In its heyday, cigarettes were one of the biggest advertising categories. That's just what a growing number of policymakers fear will happen with electronic cigarettes.
Hoping to convince the Food and Drug Administration to regulate e-cigs, three Democratic lawmakers put together a presentation to make the case that e-cigarette companies are targeting young smokers the same way traditional cigarette companies did before they were banned from the airwaves in 1971.
The FDA could make a decision about classifying e-cigarettes soon. Some states have already gone ahead and passed regulations. Utah, N.D., Arkansas, N.J., and Washington, D.C. banned e-cigarettes indoors, and many other states are considering regulations. California bans e-cigarette ads online.
There's a lot that isn't known about e-cigarettes (even the FDA says the safety and efficacy of e-cigarettes have not been fully studies), but a recent study by the Centers for Disease Control and Prevention set off alarm bells among a number of policymakers. It found that the use of e-cigarettes by youth doubled between 2011 and 2012 as advertising more than doubled from $7.2 million to $20.8 million.
Using a side by side presentation showing cigarette ads then and now, Reps. Henry Waxman (Calif.), Diana DeGette (Co.), and Frank Pallone, Jr. (N.J.) charge that the $2 billion industry is taking advantage of the absence of regulation to market to young smokers. They "appear to be using exactly the same advertising and promotional techniques that were used for decades for cigarette manufacturers to hook teenagers on their products," the lawmakers wrote in a letter to the FDA commissioner Margaret Hamburg, M.D.
The letter and "flashbacks" presentation was delivered Monday the same day the Smoke Free Alternatives Trade Association (Sfta) was on the Hill to talk with policymakers about the industry's unique legislative needs, its contribution to the U.S. economy, and why it should not be classified as a tobacco product.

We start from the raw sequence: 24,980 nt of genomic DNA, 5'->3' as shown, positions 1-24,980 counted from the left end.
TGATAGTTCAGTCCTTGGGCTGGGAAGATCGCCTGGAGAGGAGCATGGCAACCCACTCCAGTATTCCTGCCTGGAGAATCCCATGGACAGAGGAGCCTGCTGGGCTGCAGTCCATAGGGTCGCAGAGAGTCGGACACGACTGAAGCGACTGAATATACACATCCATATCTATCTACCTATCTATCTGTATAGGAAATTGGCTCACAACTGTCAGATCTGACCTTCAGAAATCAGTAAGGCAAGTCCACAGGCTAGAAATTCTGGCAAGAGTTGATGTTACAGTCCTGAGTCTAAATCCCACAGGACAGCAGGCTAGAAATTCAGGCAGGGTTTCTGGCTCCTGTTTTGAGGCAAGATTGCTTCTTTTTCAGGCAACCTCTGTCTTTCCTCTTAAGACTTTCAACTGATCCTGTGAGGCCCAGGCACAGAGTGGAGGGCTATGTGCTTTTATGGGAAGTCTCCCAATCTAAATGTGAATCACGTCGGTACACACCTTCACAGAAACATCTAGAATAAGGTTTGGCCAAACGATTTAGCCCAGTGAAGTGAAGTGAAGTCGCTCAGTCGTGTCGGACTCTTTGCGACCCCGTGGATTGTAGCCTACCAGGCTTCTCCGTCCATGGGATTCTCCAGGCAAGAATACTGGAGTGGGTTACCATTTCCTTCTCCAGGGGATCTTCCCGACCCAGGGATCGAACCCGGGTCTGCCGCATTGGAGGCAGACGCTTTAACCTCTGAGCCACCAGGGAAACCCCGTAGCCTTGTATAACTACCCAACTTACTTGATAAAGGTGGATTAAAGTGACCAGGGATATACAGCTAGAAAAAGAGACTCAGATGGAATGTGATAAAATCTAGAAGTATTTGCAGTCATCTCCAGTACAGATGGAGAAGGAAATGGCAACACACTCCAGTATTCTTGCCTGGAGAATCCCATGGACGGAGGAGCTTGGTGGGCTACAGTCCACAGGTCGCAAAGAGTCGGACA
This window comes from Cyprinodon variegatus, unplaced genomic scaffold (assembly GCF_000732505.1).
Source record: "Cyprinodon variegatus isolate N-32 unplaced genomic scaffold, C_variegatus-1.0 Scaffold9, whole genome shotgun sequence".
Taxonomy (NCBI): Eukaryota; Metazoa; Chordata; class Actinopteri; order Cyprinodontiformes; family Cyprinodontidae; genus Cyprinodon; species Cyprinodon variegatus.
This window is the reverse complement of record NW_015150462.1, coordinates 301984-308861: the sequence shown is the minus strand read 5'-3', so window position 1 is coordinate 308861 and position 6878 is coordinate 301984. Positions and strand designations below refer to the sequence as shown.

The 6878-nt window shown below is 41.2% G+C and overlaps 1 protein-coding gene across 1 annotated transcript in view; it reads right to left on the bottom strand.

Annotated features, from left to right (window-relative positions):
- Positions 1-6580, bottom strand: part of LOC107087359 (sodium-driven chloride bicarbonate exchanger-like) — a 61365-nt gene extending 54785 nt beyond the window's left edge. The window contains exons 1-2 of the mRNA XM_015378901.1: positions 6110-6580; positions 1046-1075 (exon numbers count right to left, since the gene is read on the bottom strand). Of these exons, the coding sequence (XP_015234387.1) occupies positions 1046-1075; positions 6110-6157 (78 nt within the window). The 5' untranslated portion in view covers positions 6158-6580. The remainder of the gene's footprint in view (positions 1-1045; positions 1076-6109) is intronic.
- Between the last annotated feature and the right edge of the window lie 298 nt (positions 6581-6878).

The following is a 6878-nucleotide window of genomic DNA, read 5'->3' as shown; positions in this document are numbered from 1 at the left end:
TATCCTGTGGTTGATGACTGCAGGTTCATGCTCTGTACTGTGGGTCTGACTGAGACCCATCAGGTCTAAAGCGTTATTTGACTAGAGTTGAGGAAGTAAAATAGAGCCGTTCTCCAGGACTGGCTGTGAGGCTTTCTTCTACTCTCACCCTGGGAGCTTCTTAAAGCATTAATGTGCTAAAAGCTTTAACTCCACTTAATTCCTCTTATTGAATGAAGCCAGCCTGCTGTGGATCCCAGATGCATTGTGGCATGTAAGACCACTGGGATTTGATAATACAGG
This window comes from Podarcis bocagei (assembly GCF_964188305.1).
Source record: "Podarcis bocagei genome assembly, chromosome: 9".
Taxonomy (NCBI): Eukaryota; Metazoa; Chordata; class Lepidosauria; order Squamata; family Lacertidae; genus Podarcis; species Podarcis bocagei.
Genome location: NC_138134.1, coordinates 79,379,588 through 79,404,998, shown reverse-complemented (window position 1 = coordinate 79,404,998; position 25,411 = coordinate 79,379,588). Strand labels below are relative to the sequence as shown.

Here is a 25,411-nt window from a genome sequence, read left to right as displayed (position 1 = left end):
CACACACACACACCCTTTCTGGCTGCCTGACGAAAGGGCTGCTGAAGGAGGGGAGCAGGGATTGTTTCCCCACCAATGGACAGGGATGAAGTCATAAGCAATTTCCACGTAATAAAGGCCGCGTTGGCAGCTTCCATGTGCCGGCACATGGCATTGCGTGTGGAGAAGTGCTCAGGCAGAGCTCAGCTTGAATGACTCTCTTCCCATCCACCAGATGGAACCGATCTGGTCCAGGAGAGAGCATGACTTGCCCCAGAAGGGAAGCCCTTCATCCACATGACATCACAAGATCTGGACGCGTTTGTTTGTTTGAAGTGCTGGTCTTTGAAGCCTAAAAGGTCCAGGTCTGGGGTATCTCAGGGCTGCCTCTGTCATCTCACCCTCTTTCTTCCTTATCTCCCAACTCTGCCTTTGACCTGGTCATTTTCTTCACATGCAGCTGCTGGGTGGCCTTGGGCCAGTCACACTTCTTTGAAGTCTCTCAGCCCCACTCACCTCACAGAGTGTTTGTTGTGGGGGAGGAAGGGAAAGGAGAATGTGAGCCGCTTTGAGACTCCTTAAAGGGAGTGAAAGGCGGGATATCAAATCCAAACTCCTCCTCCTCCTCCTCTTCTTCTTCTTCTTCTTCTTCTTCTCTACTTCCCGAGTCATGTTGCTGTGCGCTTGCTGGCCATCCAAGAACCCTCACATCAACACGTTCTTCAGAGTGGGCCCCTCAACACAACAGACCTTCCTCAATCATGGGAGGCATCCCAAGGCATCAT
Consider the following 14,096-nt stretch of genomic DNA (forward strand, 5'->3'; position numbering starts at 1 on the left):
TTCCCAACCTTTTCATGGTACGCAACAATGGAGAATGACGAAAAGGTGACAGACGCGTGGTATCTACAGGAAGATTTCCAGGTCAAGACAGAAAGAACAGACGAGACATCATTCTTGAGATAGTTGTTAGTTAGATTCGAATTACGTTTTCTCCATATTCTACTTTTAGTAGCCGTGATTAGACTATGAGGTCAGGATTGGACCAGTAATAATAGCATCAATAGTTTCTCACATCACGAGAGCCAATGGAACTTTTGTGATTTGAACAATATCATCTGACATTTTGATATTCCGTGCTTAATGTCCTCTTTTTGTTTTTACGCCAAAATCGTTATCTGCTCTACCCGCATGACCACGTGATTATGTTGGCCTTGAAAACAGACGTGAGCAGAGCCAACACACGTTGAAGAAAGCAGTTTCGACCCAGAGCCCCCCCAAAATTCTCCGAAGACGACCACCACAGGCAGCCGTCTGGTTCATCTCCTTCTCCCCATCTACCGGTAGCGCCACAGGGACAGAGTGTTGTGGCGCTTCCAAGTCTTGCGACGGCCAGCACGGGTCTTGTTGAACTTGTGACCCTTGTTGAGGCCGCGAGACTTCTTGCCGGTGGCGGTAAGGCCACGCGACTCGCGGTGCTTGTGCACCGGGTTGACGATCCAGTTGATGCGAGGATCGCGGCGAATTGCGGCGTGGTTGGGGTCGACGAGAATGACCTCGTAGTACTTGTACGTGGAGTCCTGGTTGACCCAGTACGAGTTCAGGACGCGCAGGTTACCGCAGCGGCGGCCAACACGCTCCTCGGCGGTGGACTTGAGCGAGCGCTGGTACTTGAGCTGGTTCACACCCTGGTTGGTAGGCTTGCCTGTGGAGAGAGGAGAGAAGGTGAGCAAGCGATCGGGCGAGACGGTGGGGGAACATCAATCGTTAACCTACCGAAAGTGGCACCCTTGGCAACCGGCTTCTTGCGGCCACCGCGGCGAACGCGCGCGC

Because e-cigarettes are not defined as a tobacco product, they are exempt from the regulations established under the Family Smoking Prevention and Tobacco Act.
Ad creatives there are only so many ways to pitch the smoking experience. So it should come as no surprise that Democrats could find eerily common themes between the traditional cigarette ads of the 50s and 60s, and the e-cig ads of today.
For example, "tough guys": Lee Marvin for Pall Mall and Stephen Dorff for Blu E-Cigarettes. For a little sex appeal, compare Eva Gabor for Camels and Jenny McCarthy for Blu E-Cigarettes.
The Democrats have tracked e-cigarette ads running during the Super Bowl, the Academy Awards, and on ESPN, reaching a general audience of 10 million, "many of them children, teens or young adults," the lawmakers wrote.
In print, ads are running in magazines such as Rolling Stone, a publication that has a broad demographic readership and was once a mainstay of tobacco advertising.
There is even a cartoon counterpart to R.J. Reynolds' Joe Camel. Blu's website (which is restricted to 18 years and older) has "Mr. Cool" and eJuiceMonkeys.com and Magic Puff City E-cigarettes like to use cartoon monkeys to sell their products.
E-Cigarette companies are also sponsoring sporting events and athletes, like NASCAR (also a traditional cigarette staple), music festivals like Bonnaroo. NJOY e-cigarettes was an official sponsor of New York and London fashion weeks.